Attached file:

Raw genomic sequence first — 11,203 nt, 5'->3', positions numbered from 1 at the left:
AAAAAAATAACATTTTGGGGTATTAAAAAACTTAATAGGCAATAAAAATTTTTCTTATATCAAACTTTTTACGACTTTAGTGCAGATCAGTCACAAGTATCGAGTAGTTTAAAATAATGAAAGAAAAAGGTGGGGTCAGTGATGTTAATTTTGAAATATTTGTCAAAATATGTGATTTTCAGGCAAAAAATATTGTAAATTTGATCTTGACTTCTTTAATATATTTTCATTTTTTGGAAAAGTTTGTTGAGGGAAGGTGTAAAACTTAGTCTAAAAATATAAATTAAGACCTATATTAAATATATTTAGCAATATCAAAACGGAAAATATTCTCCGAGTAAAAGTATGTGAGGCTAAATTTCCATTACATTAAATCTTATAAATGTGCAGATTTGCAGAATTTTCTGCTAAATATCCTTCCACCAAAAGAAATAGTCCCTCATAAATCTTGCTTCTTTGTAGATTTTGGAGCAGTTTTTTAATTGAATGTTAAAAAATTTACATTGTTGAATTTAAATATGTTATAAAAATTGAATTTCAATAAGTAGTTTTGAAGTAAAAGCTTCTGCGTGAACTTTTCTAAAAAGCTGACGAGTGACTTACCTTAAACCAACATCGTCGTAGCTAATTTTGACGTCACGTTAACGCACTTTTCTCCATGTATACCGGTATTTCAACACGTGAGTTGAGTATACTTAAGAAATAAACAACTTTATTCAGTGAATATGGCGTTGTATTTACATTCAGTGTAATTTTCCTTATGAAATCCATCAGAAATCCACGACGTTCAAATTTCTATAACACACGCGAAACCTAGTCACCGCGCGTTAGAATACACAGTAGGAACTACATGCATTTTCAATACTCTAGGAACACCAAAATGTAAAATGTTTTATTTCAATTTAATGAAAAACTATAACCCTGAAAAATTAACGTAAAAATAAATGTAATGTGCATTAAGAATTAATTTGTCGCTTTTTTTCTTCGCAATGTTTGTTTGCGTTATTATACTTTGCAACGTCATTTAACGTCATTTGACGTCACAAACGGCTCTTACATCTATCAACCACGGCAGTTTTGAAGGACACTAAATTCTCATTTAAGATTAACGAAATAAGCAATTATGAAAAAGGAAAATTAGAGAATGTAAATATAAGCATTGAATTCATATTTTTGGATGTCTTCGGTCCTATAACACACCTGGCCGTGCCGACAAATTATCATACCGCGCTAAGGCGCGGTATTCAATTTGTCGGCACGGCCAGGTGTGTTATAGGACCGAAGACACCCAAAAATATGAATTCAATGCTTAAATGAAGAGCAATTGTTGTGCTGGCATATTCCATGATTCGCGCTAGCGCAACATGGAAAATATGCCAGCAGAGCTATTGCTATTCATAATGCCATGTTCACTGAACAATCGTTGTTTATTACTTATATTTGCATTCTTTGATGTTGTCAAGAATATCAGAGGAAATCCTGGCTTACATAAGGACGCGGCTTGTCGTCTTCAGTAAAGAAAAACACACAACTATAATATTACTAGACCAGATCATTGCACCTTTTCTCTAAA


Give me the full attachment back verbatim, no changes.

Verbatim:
Raw genomic sequence first — 11,203 nt, 5'->3', positions numbered from 1 at the left:
AAAAAAATAACATTTTGGGGTATTAAAAAACTTAATAGGCAATAAAAATTTTTCTTATATCAAACTTTTTACGACTTTAGTGCAGATCAGTCACAAGTATCGAGTAGTTTAAAATAATGAAAGAAAAAGGTGGGGTCAGTGATGTTAATTTTGAAATATTTGTCAAAATATGTGATTTTCAGGCAAAAAATATTGTAAATTTGATCTTGACTTCTTTAATATATTTTCATTTTTTGGAAAAGTTTGTTGAGGGAAGGTGTAAAACTTAGTCTAAAAATATAAATTAAGACCTATATTAAATATATTTAGCAATATCAAAACGGAAAATATTCTCCGAGTAAAAGTATGTGAGGCTAAATTTCCATTACATTAAATCTTATAAATGTGCAGATTTGCAGAATTTTCTGCTAAATATCCTTCCACCAAAAGAAATAGTCCCTCATAAATCTTGCTTCTTTGTAGATTTTGGAGCAGTTTTTTAATTGAATGTTAAAAAATTTACATTGTTGAATTTAAATATGTTATAAAAATTGAATTTCAATAAGTAGTTTTGAAGTAAAAGCTTCTGCGTGAACTTTTCTAAAAAGCTGACGAGTGACTTACCTTAAACCAACATCGTCGTAGCTAATTTTGACGTCACGTTAACGCACTTTTCTCCATGTATACCGGTATTTCAACACGTGAGTTGAGTATACTTAAGAAATAAACAACTTTATTCAGTGAATATGGCGTTGTATTTACATTCAGTGTAATTTTCCTTATGAAATCCATCAGAAATCCACGACGTTCAAATTTCTATAACACACGCGAAACCTAGTCACCGCGCGTTAGAATACACAGTAGGAACTACATGCATTTTCAATACTCTAGGAACACCAAAATGTAAAATGTTTTATTTCAATTTAATGAAAAACTATAACCCTGAAAAATTAACGTAAAAATAAATGTAATGTGCATTAAGAATTAATTTGTCGCTTTTTTTCTTCGCAATGTTTGTTTGCGTTATTATACTTTGCAACGTCATTTAACGTCATTTGACGTCACAAACGGCTCTTACATCTATCAACCACGGCAGTTTTGAAGGACACTAAATTCTCATTTAAGATTAACGAAATAAGCAATTATGAAAAAGGAAAATTAGAGAATGTAAATATAAGCATTGAATTCATATTTTTGGATGTCTTCGGTCCTATAACACACCTGGCCGTGCCGACAAATTATCATACCGCGCTAAGGCGCGGTATTCAATTTGTCGGCACGGCCAGGTGTGTTATAGGACCGAAGACACCCAAAAATATGAATTCAATGCTTAAATGAAGAGCAATTGTTGTGCTGGCATATTCCATGATTCGCGCTAGCGCAACATGGAAAATATGCCAGCAGAGCTATTGCTATTCATAATGCCATGTTCACTGAACAATCGTTGTTTATTACTTATATTTGCATTCTTTGATGTTGTCAAGAATATCAGAGGAAATCCTGGCTTACATAAGGACGCGGCTTGTCGTCTTCAGTAAAGAAAAACACACAACTATAATATTACTAGACCAGATCATTGCACCTTTTCTCTAAA